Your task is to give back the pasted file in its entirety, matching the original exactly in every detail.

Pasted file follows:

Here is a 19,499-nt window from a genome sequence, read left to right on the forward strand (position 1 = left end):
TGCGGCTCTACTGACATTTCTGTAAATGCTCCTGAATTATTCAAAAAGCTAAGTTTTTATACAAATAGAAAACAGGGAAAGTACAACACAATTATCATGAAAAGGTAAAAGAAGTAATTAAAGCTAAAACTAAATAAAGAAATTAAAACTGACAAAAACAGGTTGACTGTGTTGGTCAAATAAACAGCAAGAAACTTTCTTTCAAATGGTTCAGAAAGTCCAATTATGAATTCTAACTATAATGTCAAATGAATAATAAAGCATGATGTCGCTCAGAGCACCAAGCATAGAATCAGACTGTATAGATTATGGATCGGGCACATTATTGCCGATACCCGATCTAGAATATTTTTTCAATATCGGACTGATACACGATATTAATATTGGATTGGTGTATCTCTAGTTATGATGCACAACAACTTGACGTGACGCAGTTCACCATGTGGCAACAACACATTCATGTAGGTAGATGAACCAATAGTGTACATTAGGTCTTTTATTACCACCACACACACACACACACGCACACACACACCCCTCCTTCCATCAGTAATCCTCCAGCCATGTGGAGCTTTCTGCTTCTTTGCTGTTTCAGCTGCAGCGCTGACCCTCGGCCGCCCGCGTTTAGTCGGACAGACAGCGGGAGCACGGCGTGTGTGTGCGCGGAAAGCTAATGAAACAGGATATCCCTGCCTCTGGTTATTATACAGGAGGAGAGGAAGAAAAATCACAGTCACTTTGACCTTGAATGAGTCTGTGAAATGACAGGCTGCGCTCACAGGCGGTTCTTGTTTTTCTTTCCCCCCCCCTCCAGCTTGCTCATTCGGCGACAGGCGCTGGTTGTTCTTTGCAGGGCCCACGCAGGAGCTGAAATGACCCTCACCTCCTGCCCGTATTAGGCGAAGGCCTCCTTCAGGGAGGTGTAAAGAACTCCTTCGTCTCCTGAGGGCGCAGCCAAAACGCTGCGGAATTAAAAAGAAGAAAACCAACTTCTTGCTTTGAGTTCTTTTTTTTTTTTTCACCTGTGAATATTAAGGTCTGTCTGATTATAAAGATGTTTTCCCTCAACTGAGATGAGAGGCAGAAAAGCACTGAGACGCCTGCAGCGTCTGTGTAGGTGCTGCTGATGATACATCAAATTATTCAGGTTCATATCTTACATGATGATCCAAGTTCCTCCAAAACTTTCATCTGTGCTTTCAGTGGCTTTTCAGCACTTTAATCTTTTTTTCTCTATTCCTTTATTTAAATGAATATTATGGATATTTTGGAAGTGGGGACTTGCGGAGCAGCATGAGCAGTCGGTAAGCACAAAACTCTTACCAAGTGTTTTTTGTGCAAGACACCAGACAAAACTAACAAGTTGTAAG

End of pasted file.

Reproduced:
Here is a 19,499-nt window from a genome sequence, read left to right on the forward strand (position 1 = left end):
TGCGGCTCTACTGACATTTCTGTAAATGCTCCTGAATTATTCAAAAAGCTAAGTTTTTATACAAATAGAAAACAGGGAAAGTACAACACAATTATCATGAAAAGGTAAAAGAAGTAATTAAAGCTAAAACTAAATAAAGAAATTAAAACTGACAAAAACAGGTTGACTGTGTTGGTCAAATAAACAGCAAGAAACTTTCTTTCAAATGGTTCAGAAAGTCCAATTATGAATTCTAACTATAATGTCAAATGAATAATAAAGCATGATGTCGCTCAGAGCACCAAGCATAGAATCAGACTGTATAGATTATGGATCGGGCACATTATTGCCGATACCCGATCTAGAATATTTTTTCAATATCGGACTGATACACGATATTAATATTGGATTGGTGTATCTCTAGTTATGATGCACAACAACTTGACGTGACGCAGTTCACCATGTGGCAACAACACATTCATGTAGGTAGATGAACCAATAGTGTACATTAGGTCTTTTATTACCACCACACACACACACACACGCACACACACACCCCTCCTTCCATCAGTAATCCTCCAGCCATGTGGAGCTTTCTGCTTCTTTGCTGTTTCAGCTGCAGCGCTGACCCTCGGCCGCCCGCGTTTAGTCGGACAGACAGCGGGAGCACGGCGTGTGTGTGCGCGGAAAGCTAATGAAACAGGATATCCCTGCCTCTGGTTATTATACAGGAGGAGAGGAAGAAAAATCACAGTCACTTTGACCTTGAATGAGTCTGTGAAATGACAGGCTGCGCTCACAGGCGGTTCTTGTTTTTCTTTCCCCCCCCCTCCAGCTTGCTCATTCGGCGACAGGCGCTGGTTGTTCTTTGCAGGGCCCACGCAGGAGCTGAAATGACCCTCACCTCCTGCCCGTATTAGGCGAAGGCCTCCTTCAGGGAGGTGTAAAGAACTCCTTCGTCTCCTGAGGGCGCAGCCAAAACGCTGCGGAATTAAAAAGAAGAAAACCAACTTCTTGCTTTGAGTTCTTTTTTTTTTTTTCACCTGTGAATATTAAGGTCTGTCTGATTATAAAGATGTTTTCCCTCAACTGAGATGAGAGGCAGAAAAGCACTGAGACGCCTGCAGCGTCTGTGTAGGTGCTGCTGATGATACATCAAATTATTCAGGTTCATATCTTACATGATGATCCAAGTTCCTCCAAAACTTTCATCTGTGCTTTCAGTGGCTTTTCAGCACTTTAATCTTTTTTTCTCTATTCCTTTATTTAAATGAATATTATGGATATTTTGGAAGTGGGGACTTGCGGAGCAGCATGAGCAGTCGGTAAGCACAAAACTCTTACCAAGTGTTTTTTGTGCAAGACACCAGACAAAACTAACAAGTTGTAAG